In the opening address it was stressed that the rules of gateball need to be easily understood so that it is simple for beginners to start playing but that the game should still provide a challenge for those who are highly skilled. Improving the image of the game, simplifying decisions for referees and reducing the number of fouls were seen as components of this general direction.
A fascinating issue that the game has to deal with is the phenomenal size of the game in China. Growing skills and standards in that country have encouraged the CGA to adapt the rules for internal competition. Zhang Na, the Chinese Secretary General constantly reiterated that, although variations to the rules were used in China, it was understood that in international competition the WGU rules would be followed.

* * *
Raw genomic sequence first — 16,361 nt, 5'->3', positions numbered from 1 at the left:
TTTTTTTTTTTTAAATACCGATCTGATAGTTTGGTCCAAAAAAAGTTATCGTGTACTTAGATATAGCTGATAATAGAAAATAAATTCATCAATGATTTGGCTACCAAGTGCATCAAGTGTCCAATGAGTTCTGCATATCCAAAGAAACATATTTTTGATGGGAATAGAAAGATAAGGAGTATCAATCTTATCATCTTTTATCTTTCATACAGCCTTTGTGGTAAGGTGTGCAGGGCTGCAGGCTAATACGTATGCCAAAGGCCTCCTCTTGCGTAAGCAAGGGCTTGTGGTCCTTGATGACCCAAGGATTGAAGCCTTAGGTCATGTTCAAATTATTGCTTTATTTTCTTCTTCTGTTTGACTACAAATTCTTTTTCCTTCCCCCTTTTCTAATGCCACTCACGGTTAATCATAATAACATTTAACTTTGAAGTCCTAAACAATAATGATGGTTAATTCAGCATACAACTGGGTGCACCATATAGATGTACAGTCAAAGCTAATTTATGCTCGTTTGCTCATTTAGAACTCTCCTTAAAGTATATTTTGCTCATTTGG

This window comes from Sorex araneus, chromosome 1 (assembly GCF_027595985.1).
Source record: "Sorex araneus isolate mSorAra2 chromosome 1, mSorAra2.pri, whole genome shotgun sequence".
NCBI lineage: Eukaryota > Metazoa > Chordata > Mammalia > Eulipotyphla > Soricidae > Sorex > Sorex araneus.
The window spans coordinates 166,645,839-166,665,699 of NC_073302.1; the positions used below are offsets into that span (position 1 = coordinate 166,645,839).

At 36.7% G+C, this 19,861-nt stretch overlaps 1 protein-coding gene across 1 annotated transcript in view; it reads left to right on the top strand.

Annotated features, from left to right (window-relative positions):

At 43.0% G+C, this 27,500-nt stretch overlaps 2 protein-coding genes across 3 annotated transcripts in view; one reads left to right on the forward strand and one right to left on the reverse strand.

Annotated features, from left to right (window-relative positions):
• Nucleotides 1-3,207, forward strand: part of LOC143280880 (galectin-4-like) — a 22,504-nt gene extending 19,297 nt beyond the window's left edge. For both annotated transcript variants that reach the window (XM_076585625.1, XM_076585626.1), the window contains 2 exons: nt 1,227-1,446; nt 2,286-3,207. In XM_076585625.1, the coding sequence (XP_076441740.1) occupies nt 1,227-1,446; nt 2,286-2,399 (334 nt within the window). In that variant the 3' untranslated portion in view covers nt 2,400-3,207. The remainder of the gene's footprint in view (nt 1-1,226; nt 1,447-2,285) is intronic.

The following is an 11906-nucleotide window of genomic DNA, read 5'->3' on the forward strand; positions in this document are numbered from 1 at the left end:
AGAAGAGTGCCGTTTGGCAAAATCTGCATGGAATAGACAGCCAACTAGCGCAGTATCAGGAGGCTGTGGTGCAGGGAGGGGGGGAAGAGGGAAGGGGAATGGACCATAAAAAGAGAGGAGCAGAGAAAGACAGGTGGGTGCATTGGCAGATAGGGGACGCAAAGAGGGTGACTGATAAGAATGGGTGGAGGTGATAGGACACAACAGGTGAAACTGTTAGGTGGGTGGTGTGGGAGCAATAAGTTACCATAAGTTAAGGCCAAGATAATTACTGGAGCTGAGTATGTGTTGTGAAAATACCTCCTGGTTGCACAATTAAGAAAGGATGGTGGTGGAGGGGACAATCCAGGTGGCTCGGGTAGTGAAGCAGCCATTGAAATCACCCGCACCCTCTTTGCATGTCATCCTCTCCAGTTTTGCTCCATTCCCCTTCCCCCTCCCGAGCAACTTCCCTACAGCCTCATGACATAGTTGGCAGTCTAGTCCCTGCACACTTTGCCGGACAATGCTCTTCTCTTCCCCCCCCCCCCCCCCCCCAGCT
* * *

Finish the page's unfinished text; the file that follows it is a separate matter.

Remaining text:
Topics that were discussed included: coloured balls, shapes of mallet heads, hats, the resolution of tied games, consideration of balls on gate lines, gate touches and touch gates, indicating the start of games, laser pointers, how the rules are set out, fouls at start stroking, movement of balls after a spark, gateball for the disabled, the 12th WGU championships in Brazil 2018 and the Kansai World Masters Games 2021.
A more definitive report to Australian gateballers will be possible once the official outcomes of the meeting are issued by the WGU.